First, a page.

Sri Lanka investigates Easter bombings
Nine suicide bombers took part in the Easter Sunday bombings, Sri Lanka's Criminal Investigation Department (CID) confirmed today. Out of the nine, eight have been identified by CID, Police Spokesman Ruwan Gunasekara said.
The ninth bomber was confirmed as the wife of one of the suicide bombers.
Around 60 people have been arrested for possible links to the multiple attacks carried out on Easter Sunday. Of them, 32 are in custody with the Criminal Investigation Department (CID). All of those arrested are of Sri Lankan nationality, officials said at a press conference today.
Over 100 people were killed in a blast on Easter Sunday at St. Sebastian's Church in Negombo, a city to the north of the capital Colombo.
So far, 31 of those have been buried in a new cemetery prepared for the victims so far, and a further 25 more are expected to be interred today.
The church's priest is urging people to leave quickly after their loved ones are buried due to security fears around large groups gathering.
Speaking at a press conference today, Sri Lanka's State Defense Minister Ruwan Wijewardene revealed that the majority of Sunday's suicide bombers were from well-heeled families. They were also well-educated, including at least university graduate who had studied abroad.
"Most of them are well-educated, and come from maybe middle- or upper-middle-class. So they are financially quite independent and their families are quite stable financially," .
He added, "We believe that one of the suicide bombers studied in the UK and maybe later on did his post-graduate in Australia, before coming back to settle in Sri Lanka."
Ashu Marasinghe, a Sri Lankan member of parliament, told CNN that he called yesterday for a parliamentary debate on banning “the burqa, niqab and any other religious face covering."
He said he believes face coverings are a threat to national security because they make it difficult to identify people, adding that facial covering was not traditional in Sri Lankan Muslim communities. No date has been set for his proposed debate.
Face coverings would be banned in public places. This is the point we should discuss in parliament. Some restaurants and shops are already placing signs up asking their customers to remove their burqa or niqab. This is not good for social harmony, for the Muslim community or any other community. There should be one rule which covers all places.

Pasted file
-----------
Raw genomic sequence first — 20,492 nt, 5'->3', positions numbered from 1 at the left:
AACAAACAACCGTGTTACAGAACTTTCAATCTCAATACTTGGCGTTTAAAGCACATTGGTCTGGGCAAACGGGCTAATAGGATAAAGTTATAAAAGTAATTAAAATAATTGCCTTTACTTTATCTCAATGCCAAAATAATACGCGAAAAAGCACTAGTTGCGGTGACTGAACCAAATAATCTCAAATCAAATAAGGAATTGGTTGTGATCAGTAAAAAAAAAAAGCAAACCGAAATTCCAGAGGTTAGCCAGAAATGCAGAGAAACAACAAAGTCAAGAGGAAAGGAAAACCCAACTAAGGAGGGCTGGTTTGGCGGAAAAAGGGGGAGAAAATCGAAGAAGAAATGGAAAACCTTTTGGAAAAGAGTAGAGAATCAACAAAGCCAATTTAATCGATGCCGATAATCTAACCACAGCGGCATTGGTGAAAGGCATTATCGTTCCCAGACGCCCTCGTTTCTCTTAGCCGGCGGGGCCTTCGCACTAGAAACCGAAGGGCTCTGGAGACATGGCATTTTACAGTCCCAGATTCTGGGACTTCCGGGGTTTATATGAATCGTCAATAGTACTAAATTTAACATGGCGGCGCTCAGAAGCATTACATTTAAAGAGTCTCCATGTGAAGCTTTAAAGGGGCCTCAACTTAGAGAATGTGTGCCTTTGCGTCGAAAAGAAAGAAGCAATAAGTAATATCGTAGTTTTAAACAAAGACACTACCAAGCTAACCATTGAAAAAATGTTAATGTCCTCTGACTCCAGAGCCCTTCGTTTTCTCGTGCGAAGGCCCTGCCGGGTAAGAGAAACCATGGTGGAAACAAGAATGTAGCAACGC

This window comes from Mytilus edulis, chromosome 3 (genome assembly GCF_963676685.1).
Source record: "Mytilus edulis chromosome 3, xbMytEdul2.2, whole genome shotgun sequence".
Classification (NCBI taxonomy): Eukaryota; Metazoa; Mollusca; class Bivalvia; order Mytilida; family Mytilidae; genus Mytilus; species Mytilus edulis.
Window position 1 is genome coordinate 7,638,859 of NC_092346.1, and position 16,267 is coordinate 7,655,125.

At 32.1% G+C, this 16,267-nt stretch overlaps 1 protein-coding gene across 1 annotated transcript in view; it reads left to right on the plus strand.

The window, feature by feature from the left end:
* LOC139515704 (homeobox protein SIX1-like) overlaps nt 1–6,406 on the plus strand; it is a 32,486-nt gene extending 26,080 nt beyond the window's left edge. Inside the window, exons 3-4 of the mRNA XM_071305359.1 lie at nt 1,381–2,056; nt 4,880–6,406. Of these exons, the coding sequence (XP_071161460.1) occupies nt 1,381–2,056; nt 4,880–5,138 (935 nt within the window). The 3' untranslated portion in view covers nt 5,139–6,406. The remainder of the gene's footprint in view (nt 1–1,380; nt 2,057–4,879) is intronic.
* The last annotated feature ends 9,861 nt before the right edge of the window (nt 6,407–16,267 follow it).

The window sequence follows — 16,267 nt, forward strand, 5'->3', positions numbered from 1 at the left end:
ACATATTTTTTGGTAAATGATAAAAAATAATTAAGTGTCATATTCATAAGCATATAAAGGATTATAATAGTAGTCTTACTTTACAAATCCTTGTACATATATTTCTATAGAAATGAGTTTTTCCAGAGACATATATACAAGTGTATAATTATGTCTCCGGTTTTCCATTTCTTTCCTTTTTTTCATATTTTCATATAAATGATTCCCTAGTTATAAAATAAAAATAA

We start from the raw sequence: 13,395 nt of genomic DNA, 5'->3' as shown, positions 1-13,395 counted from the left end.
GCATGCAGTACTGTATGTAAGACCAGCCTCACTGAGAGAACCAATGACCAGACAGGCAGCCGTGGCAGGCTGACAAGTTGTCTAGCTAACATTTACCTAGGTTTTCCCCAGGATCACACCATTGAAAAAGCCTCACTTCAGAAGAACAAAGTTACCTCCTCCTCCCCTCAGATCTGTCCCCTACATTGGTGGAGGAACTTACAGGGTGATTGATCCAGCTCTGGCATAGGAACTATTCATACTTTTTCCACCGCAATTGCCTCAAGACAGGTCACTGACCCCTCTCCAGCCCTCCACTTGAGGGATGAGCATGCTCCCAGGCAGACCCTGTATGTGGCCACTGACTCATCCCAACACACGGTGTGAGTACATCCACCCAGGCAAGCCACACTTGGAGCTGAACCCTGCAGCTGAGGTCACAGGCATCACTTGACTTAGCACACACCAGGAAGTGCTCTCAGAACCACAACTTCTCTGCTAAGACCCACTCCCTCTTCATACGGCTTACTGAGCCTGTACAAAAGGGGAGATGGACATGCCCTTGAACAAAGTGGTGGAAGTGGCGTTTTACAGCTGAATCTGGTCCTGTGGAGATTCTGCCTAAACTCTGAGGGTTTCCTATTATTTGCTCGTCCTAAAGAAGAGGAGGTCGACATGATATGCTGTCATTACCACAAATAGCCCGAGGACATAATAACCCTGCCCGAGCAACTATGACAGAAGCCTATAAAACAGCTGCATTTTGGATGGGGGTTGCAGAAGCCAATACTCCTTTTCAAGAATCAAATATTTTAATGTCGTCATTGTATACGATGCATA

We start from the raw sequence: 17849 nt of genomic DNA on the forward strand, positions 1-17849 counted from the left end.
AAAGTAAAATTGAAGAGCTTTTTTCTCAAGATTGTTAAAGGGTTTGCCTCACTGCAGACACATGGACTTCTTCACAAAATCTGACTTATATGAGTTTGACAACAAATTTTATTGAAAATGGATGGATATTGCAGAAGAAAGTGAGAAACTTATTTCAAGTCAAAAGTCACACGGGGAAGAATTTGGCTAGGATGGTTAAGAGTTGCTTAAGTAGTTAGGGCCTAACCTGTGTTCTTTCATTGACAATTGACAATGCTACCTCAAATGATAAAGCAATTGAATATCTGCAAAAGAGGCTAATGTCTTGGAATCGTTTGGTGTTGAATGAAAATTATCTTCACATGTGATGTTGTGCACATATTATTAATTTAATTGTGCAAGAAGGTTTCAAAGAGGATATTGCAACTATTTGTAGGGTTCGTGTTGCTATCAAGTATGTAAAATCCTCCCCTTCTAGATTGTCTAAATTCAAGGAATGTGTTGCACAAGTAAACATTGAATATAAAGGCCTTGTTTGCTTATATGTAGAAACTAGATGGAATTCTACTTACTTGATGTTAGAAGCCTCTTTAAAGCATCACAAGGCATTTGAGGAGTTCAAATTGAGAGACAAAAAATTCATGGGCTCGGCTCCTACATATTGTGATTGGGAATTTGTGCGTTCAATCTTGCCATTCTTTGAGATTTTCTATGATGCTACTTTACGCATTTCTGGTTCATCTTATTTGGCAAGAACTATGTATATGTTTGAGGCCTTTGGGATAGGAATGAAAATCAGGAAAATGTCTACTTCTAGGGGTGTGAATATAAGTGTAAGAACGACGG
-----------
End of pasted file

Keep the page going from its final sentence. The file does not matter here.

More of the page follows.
I fully respect peoples religious freedom and freedom of expression, but this is a different angle. We are facing international terrorism for the first time in Sri Lanka – and face coverings are a security issue.
"The US Embassy and all American Spaces in #SriLanka will be closed to the public through April 26," the embassy in Colombo tweeted this afternoon.
At least one Sri Lankan hotel has banned facial coverings in the aftermath of the attacks.
A British guest at Ella Flower Garden Resort in the small mountain town of Ella, about 200 kilometers (about 125 miles) east of Colombo, told CNN that the rule began on Tuesday, and described it as "a hijab and burqa ban."
Signs on the hotel's glass door depict a variety of banned facial coverings, including icons of a helmet, an eye mask, a balaclava, an eyeless full-figure shroud, and an apparent Islamic burqa.
Kosala Dissanayake, the hotel's director of sales, confirmed the rule, and emphasized to CNN that the ban extended to all face coverings.
"We mention on signs in here about full-face helmet and fully-covered jackets," he said. "Because of the current situation going on Sri Lanka, we have to take some tough decisions," he added.
The hotel's ban follows allegations that Muslim extremists were responsible for the coordinated attacks, which killed at least 359 people in churches and luxury hotels.
The Sri Lankan government has warned that attackers could still be at large, and several countries have issued travel warnings for the country.